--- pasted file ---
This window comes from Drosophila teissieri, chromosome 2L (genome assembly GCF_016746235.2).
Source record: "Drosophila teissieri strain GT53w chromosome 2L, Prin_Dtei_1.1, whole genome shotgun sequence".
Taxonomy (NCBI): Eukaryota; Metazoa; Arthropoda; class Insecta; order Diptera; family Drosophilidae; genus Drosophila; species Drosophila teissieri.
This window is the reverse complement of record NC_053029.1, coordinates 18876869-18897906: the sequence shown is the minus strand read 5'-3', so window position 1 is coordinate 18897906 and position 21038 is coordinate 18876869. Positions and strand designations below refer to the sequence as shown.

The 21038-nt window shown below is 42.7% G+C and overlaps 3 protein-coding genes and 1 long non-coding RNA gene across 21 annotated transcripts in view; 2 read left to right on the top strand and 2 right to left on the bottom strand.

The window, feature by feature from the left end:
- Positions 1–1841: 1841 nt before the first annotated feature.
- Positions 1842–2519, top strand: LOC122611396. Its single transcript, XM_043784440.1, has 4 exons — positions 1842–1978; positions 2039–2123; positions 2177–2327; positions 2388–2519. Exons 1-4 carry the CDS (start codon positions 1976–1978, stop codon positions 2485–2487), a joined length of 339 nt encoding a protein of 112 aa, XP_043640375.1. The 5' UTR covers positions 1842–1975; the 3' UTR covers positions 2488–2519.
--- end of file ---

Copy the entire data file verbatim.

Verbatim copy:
This window comes from Drosophila teissieri, chromosome 2L (genome assembly GCF_016746235.2).
Source record: "Drosophila teissieri strain GT53w chromosome 2L, Prin_Dtei_1.1, whole genome shotgun sequence".
Taxonomy (NCBI): Eukaryota; Metazoa; Arthropoda; class Insecta; order Diptera; family Drosophilidae; genus Drosophila; species Drosophila teissieri.
This window is the reverse complement of record NC_053029.1, coordinates 18876869-18897906: the sequence shown is the minus strand read 5'-3', so window position 1 is coordinate 18897906 and position 21038 is coordinate 18876869. Positions and strand designations below refer to the sequence as shown.

The 21038-nt window shown below is 42.7% G+C and overlaps 3 protein-coding genes and 1 long non-coding RNA gene across 21 annotated transcripts in view; 2 read left to right on the top strand and 2 right to left on the bottom strand.

The window, feature by feature from the left end:
- Positions 1–1841: 1841 nt before the first annotated feature.
- Positions 1842–2519, top strand: LOC122611396. Its single transcript, XM_043784440.1, has 4 exons — positions 1842–1978; positions 2039–2123; positions 2177–2327; positions 2388–2519. Exons 1-4 carry the CDS (start codon positions 1976–1978, stop codon positions 2485–2487), a joined length of 339 nt encoding a protein of 112 aa, XP_043640375.1. The 5' UTR covers positions 1842–1975; the 3' UTR covers positions 2488–2519.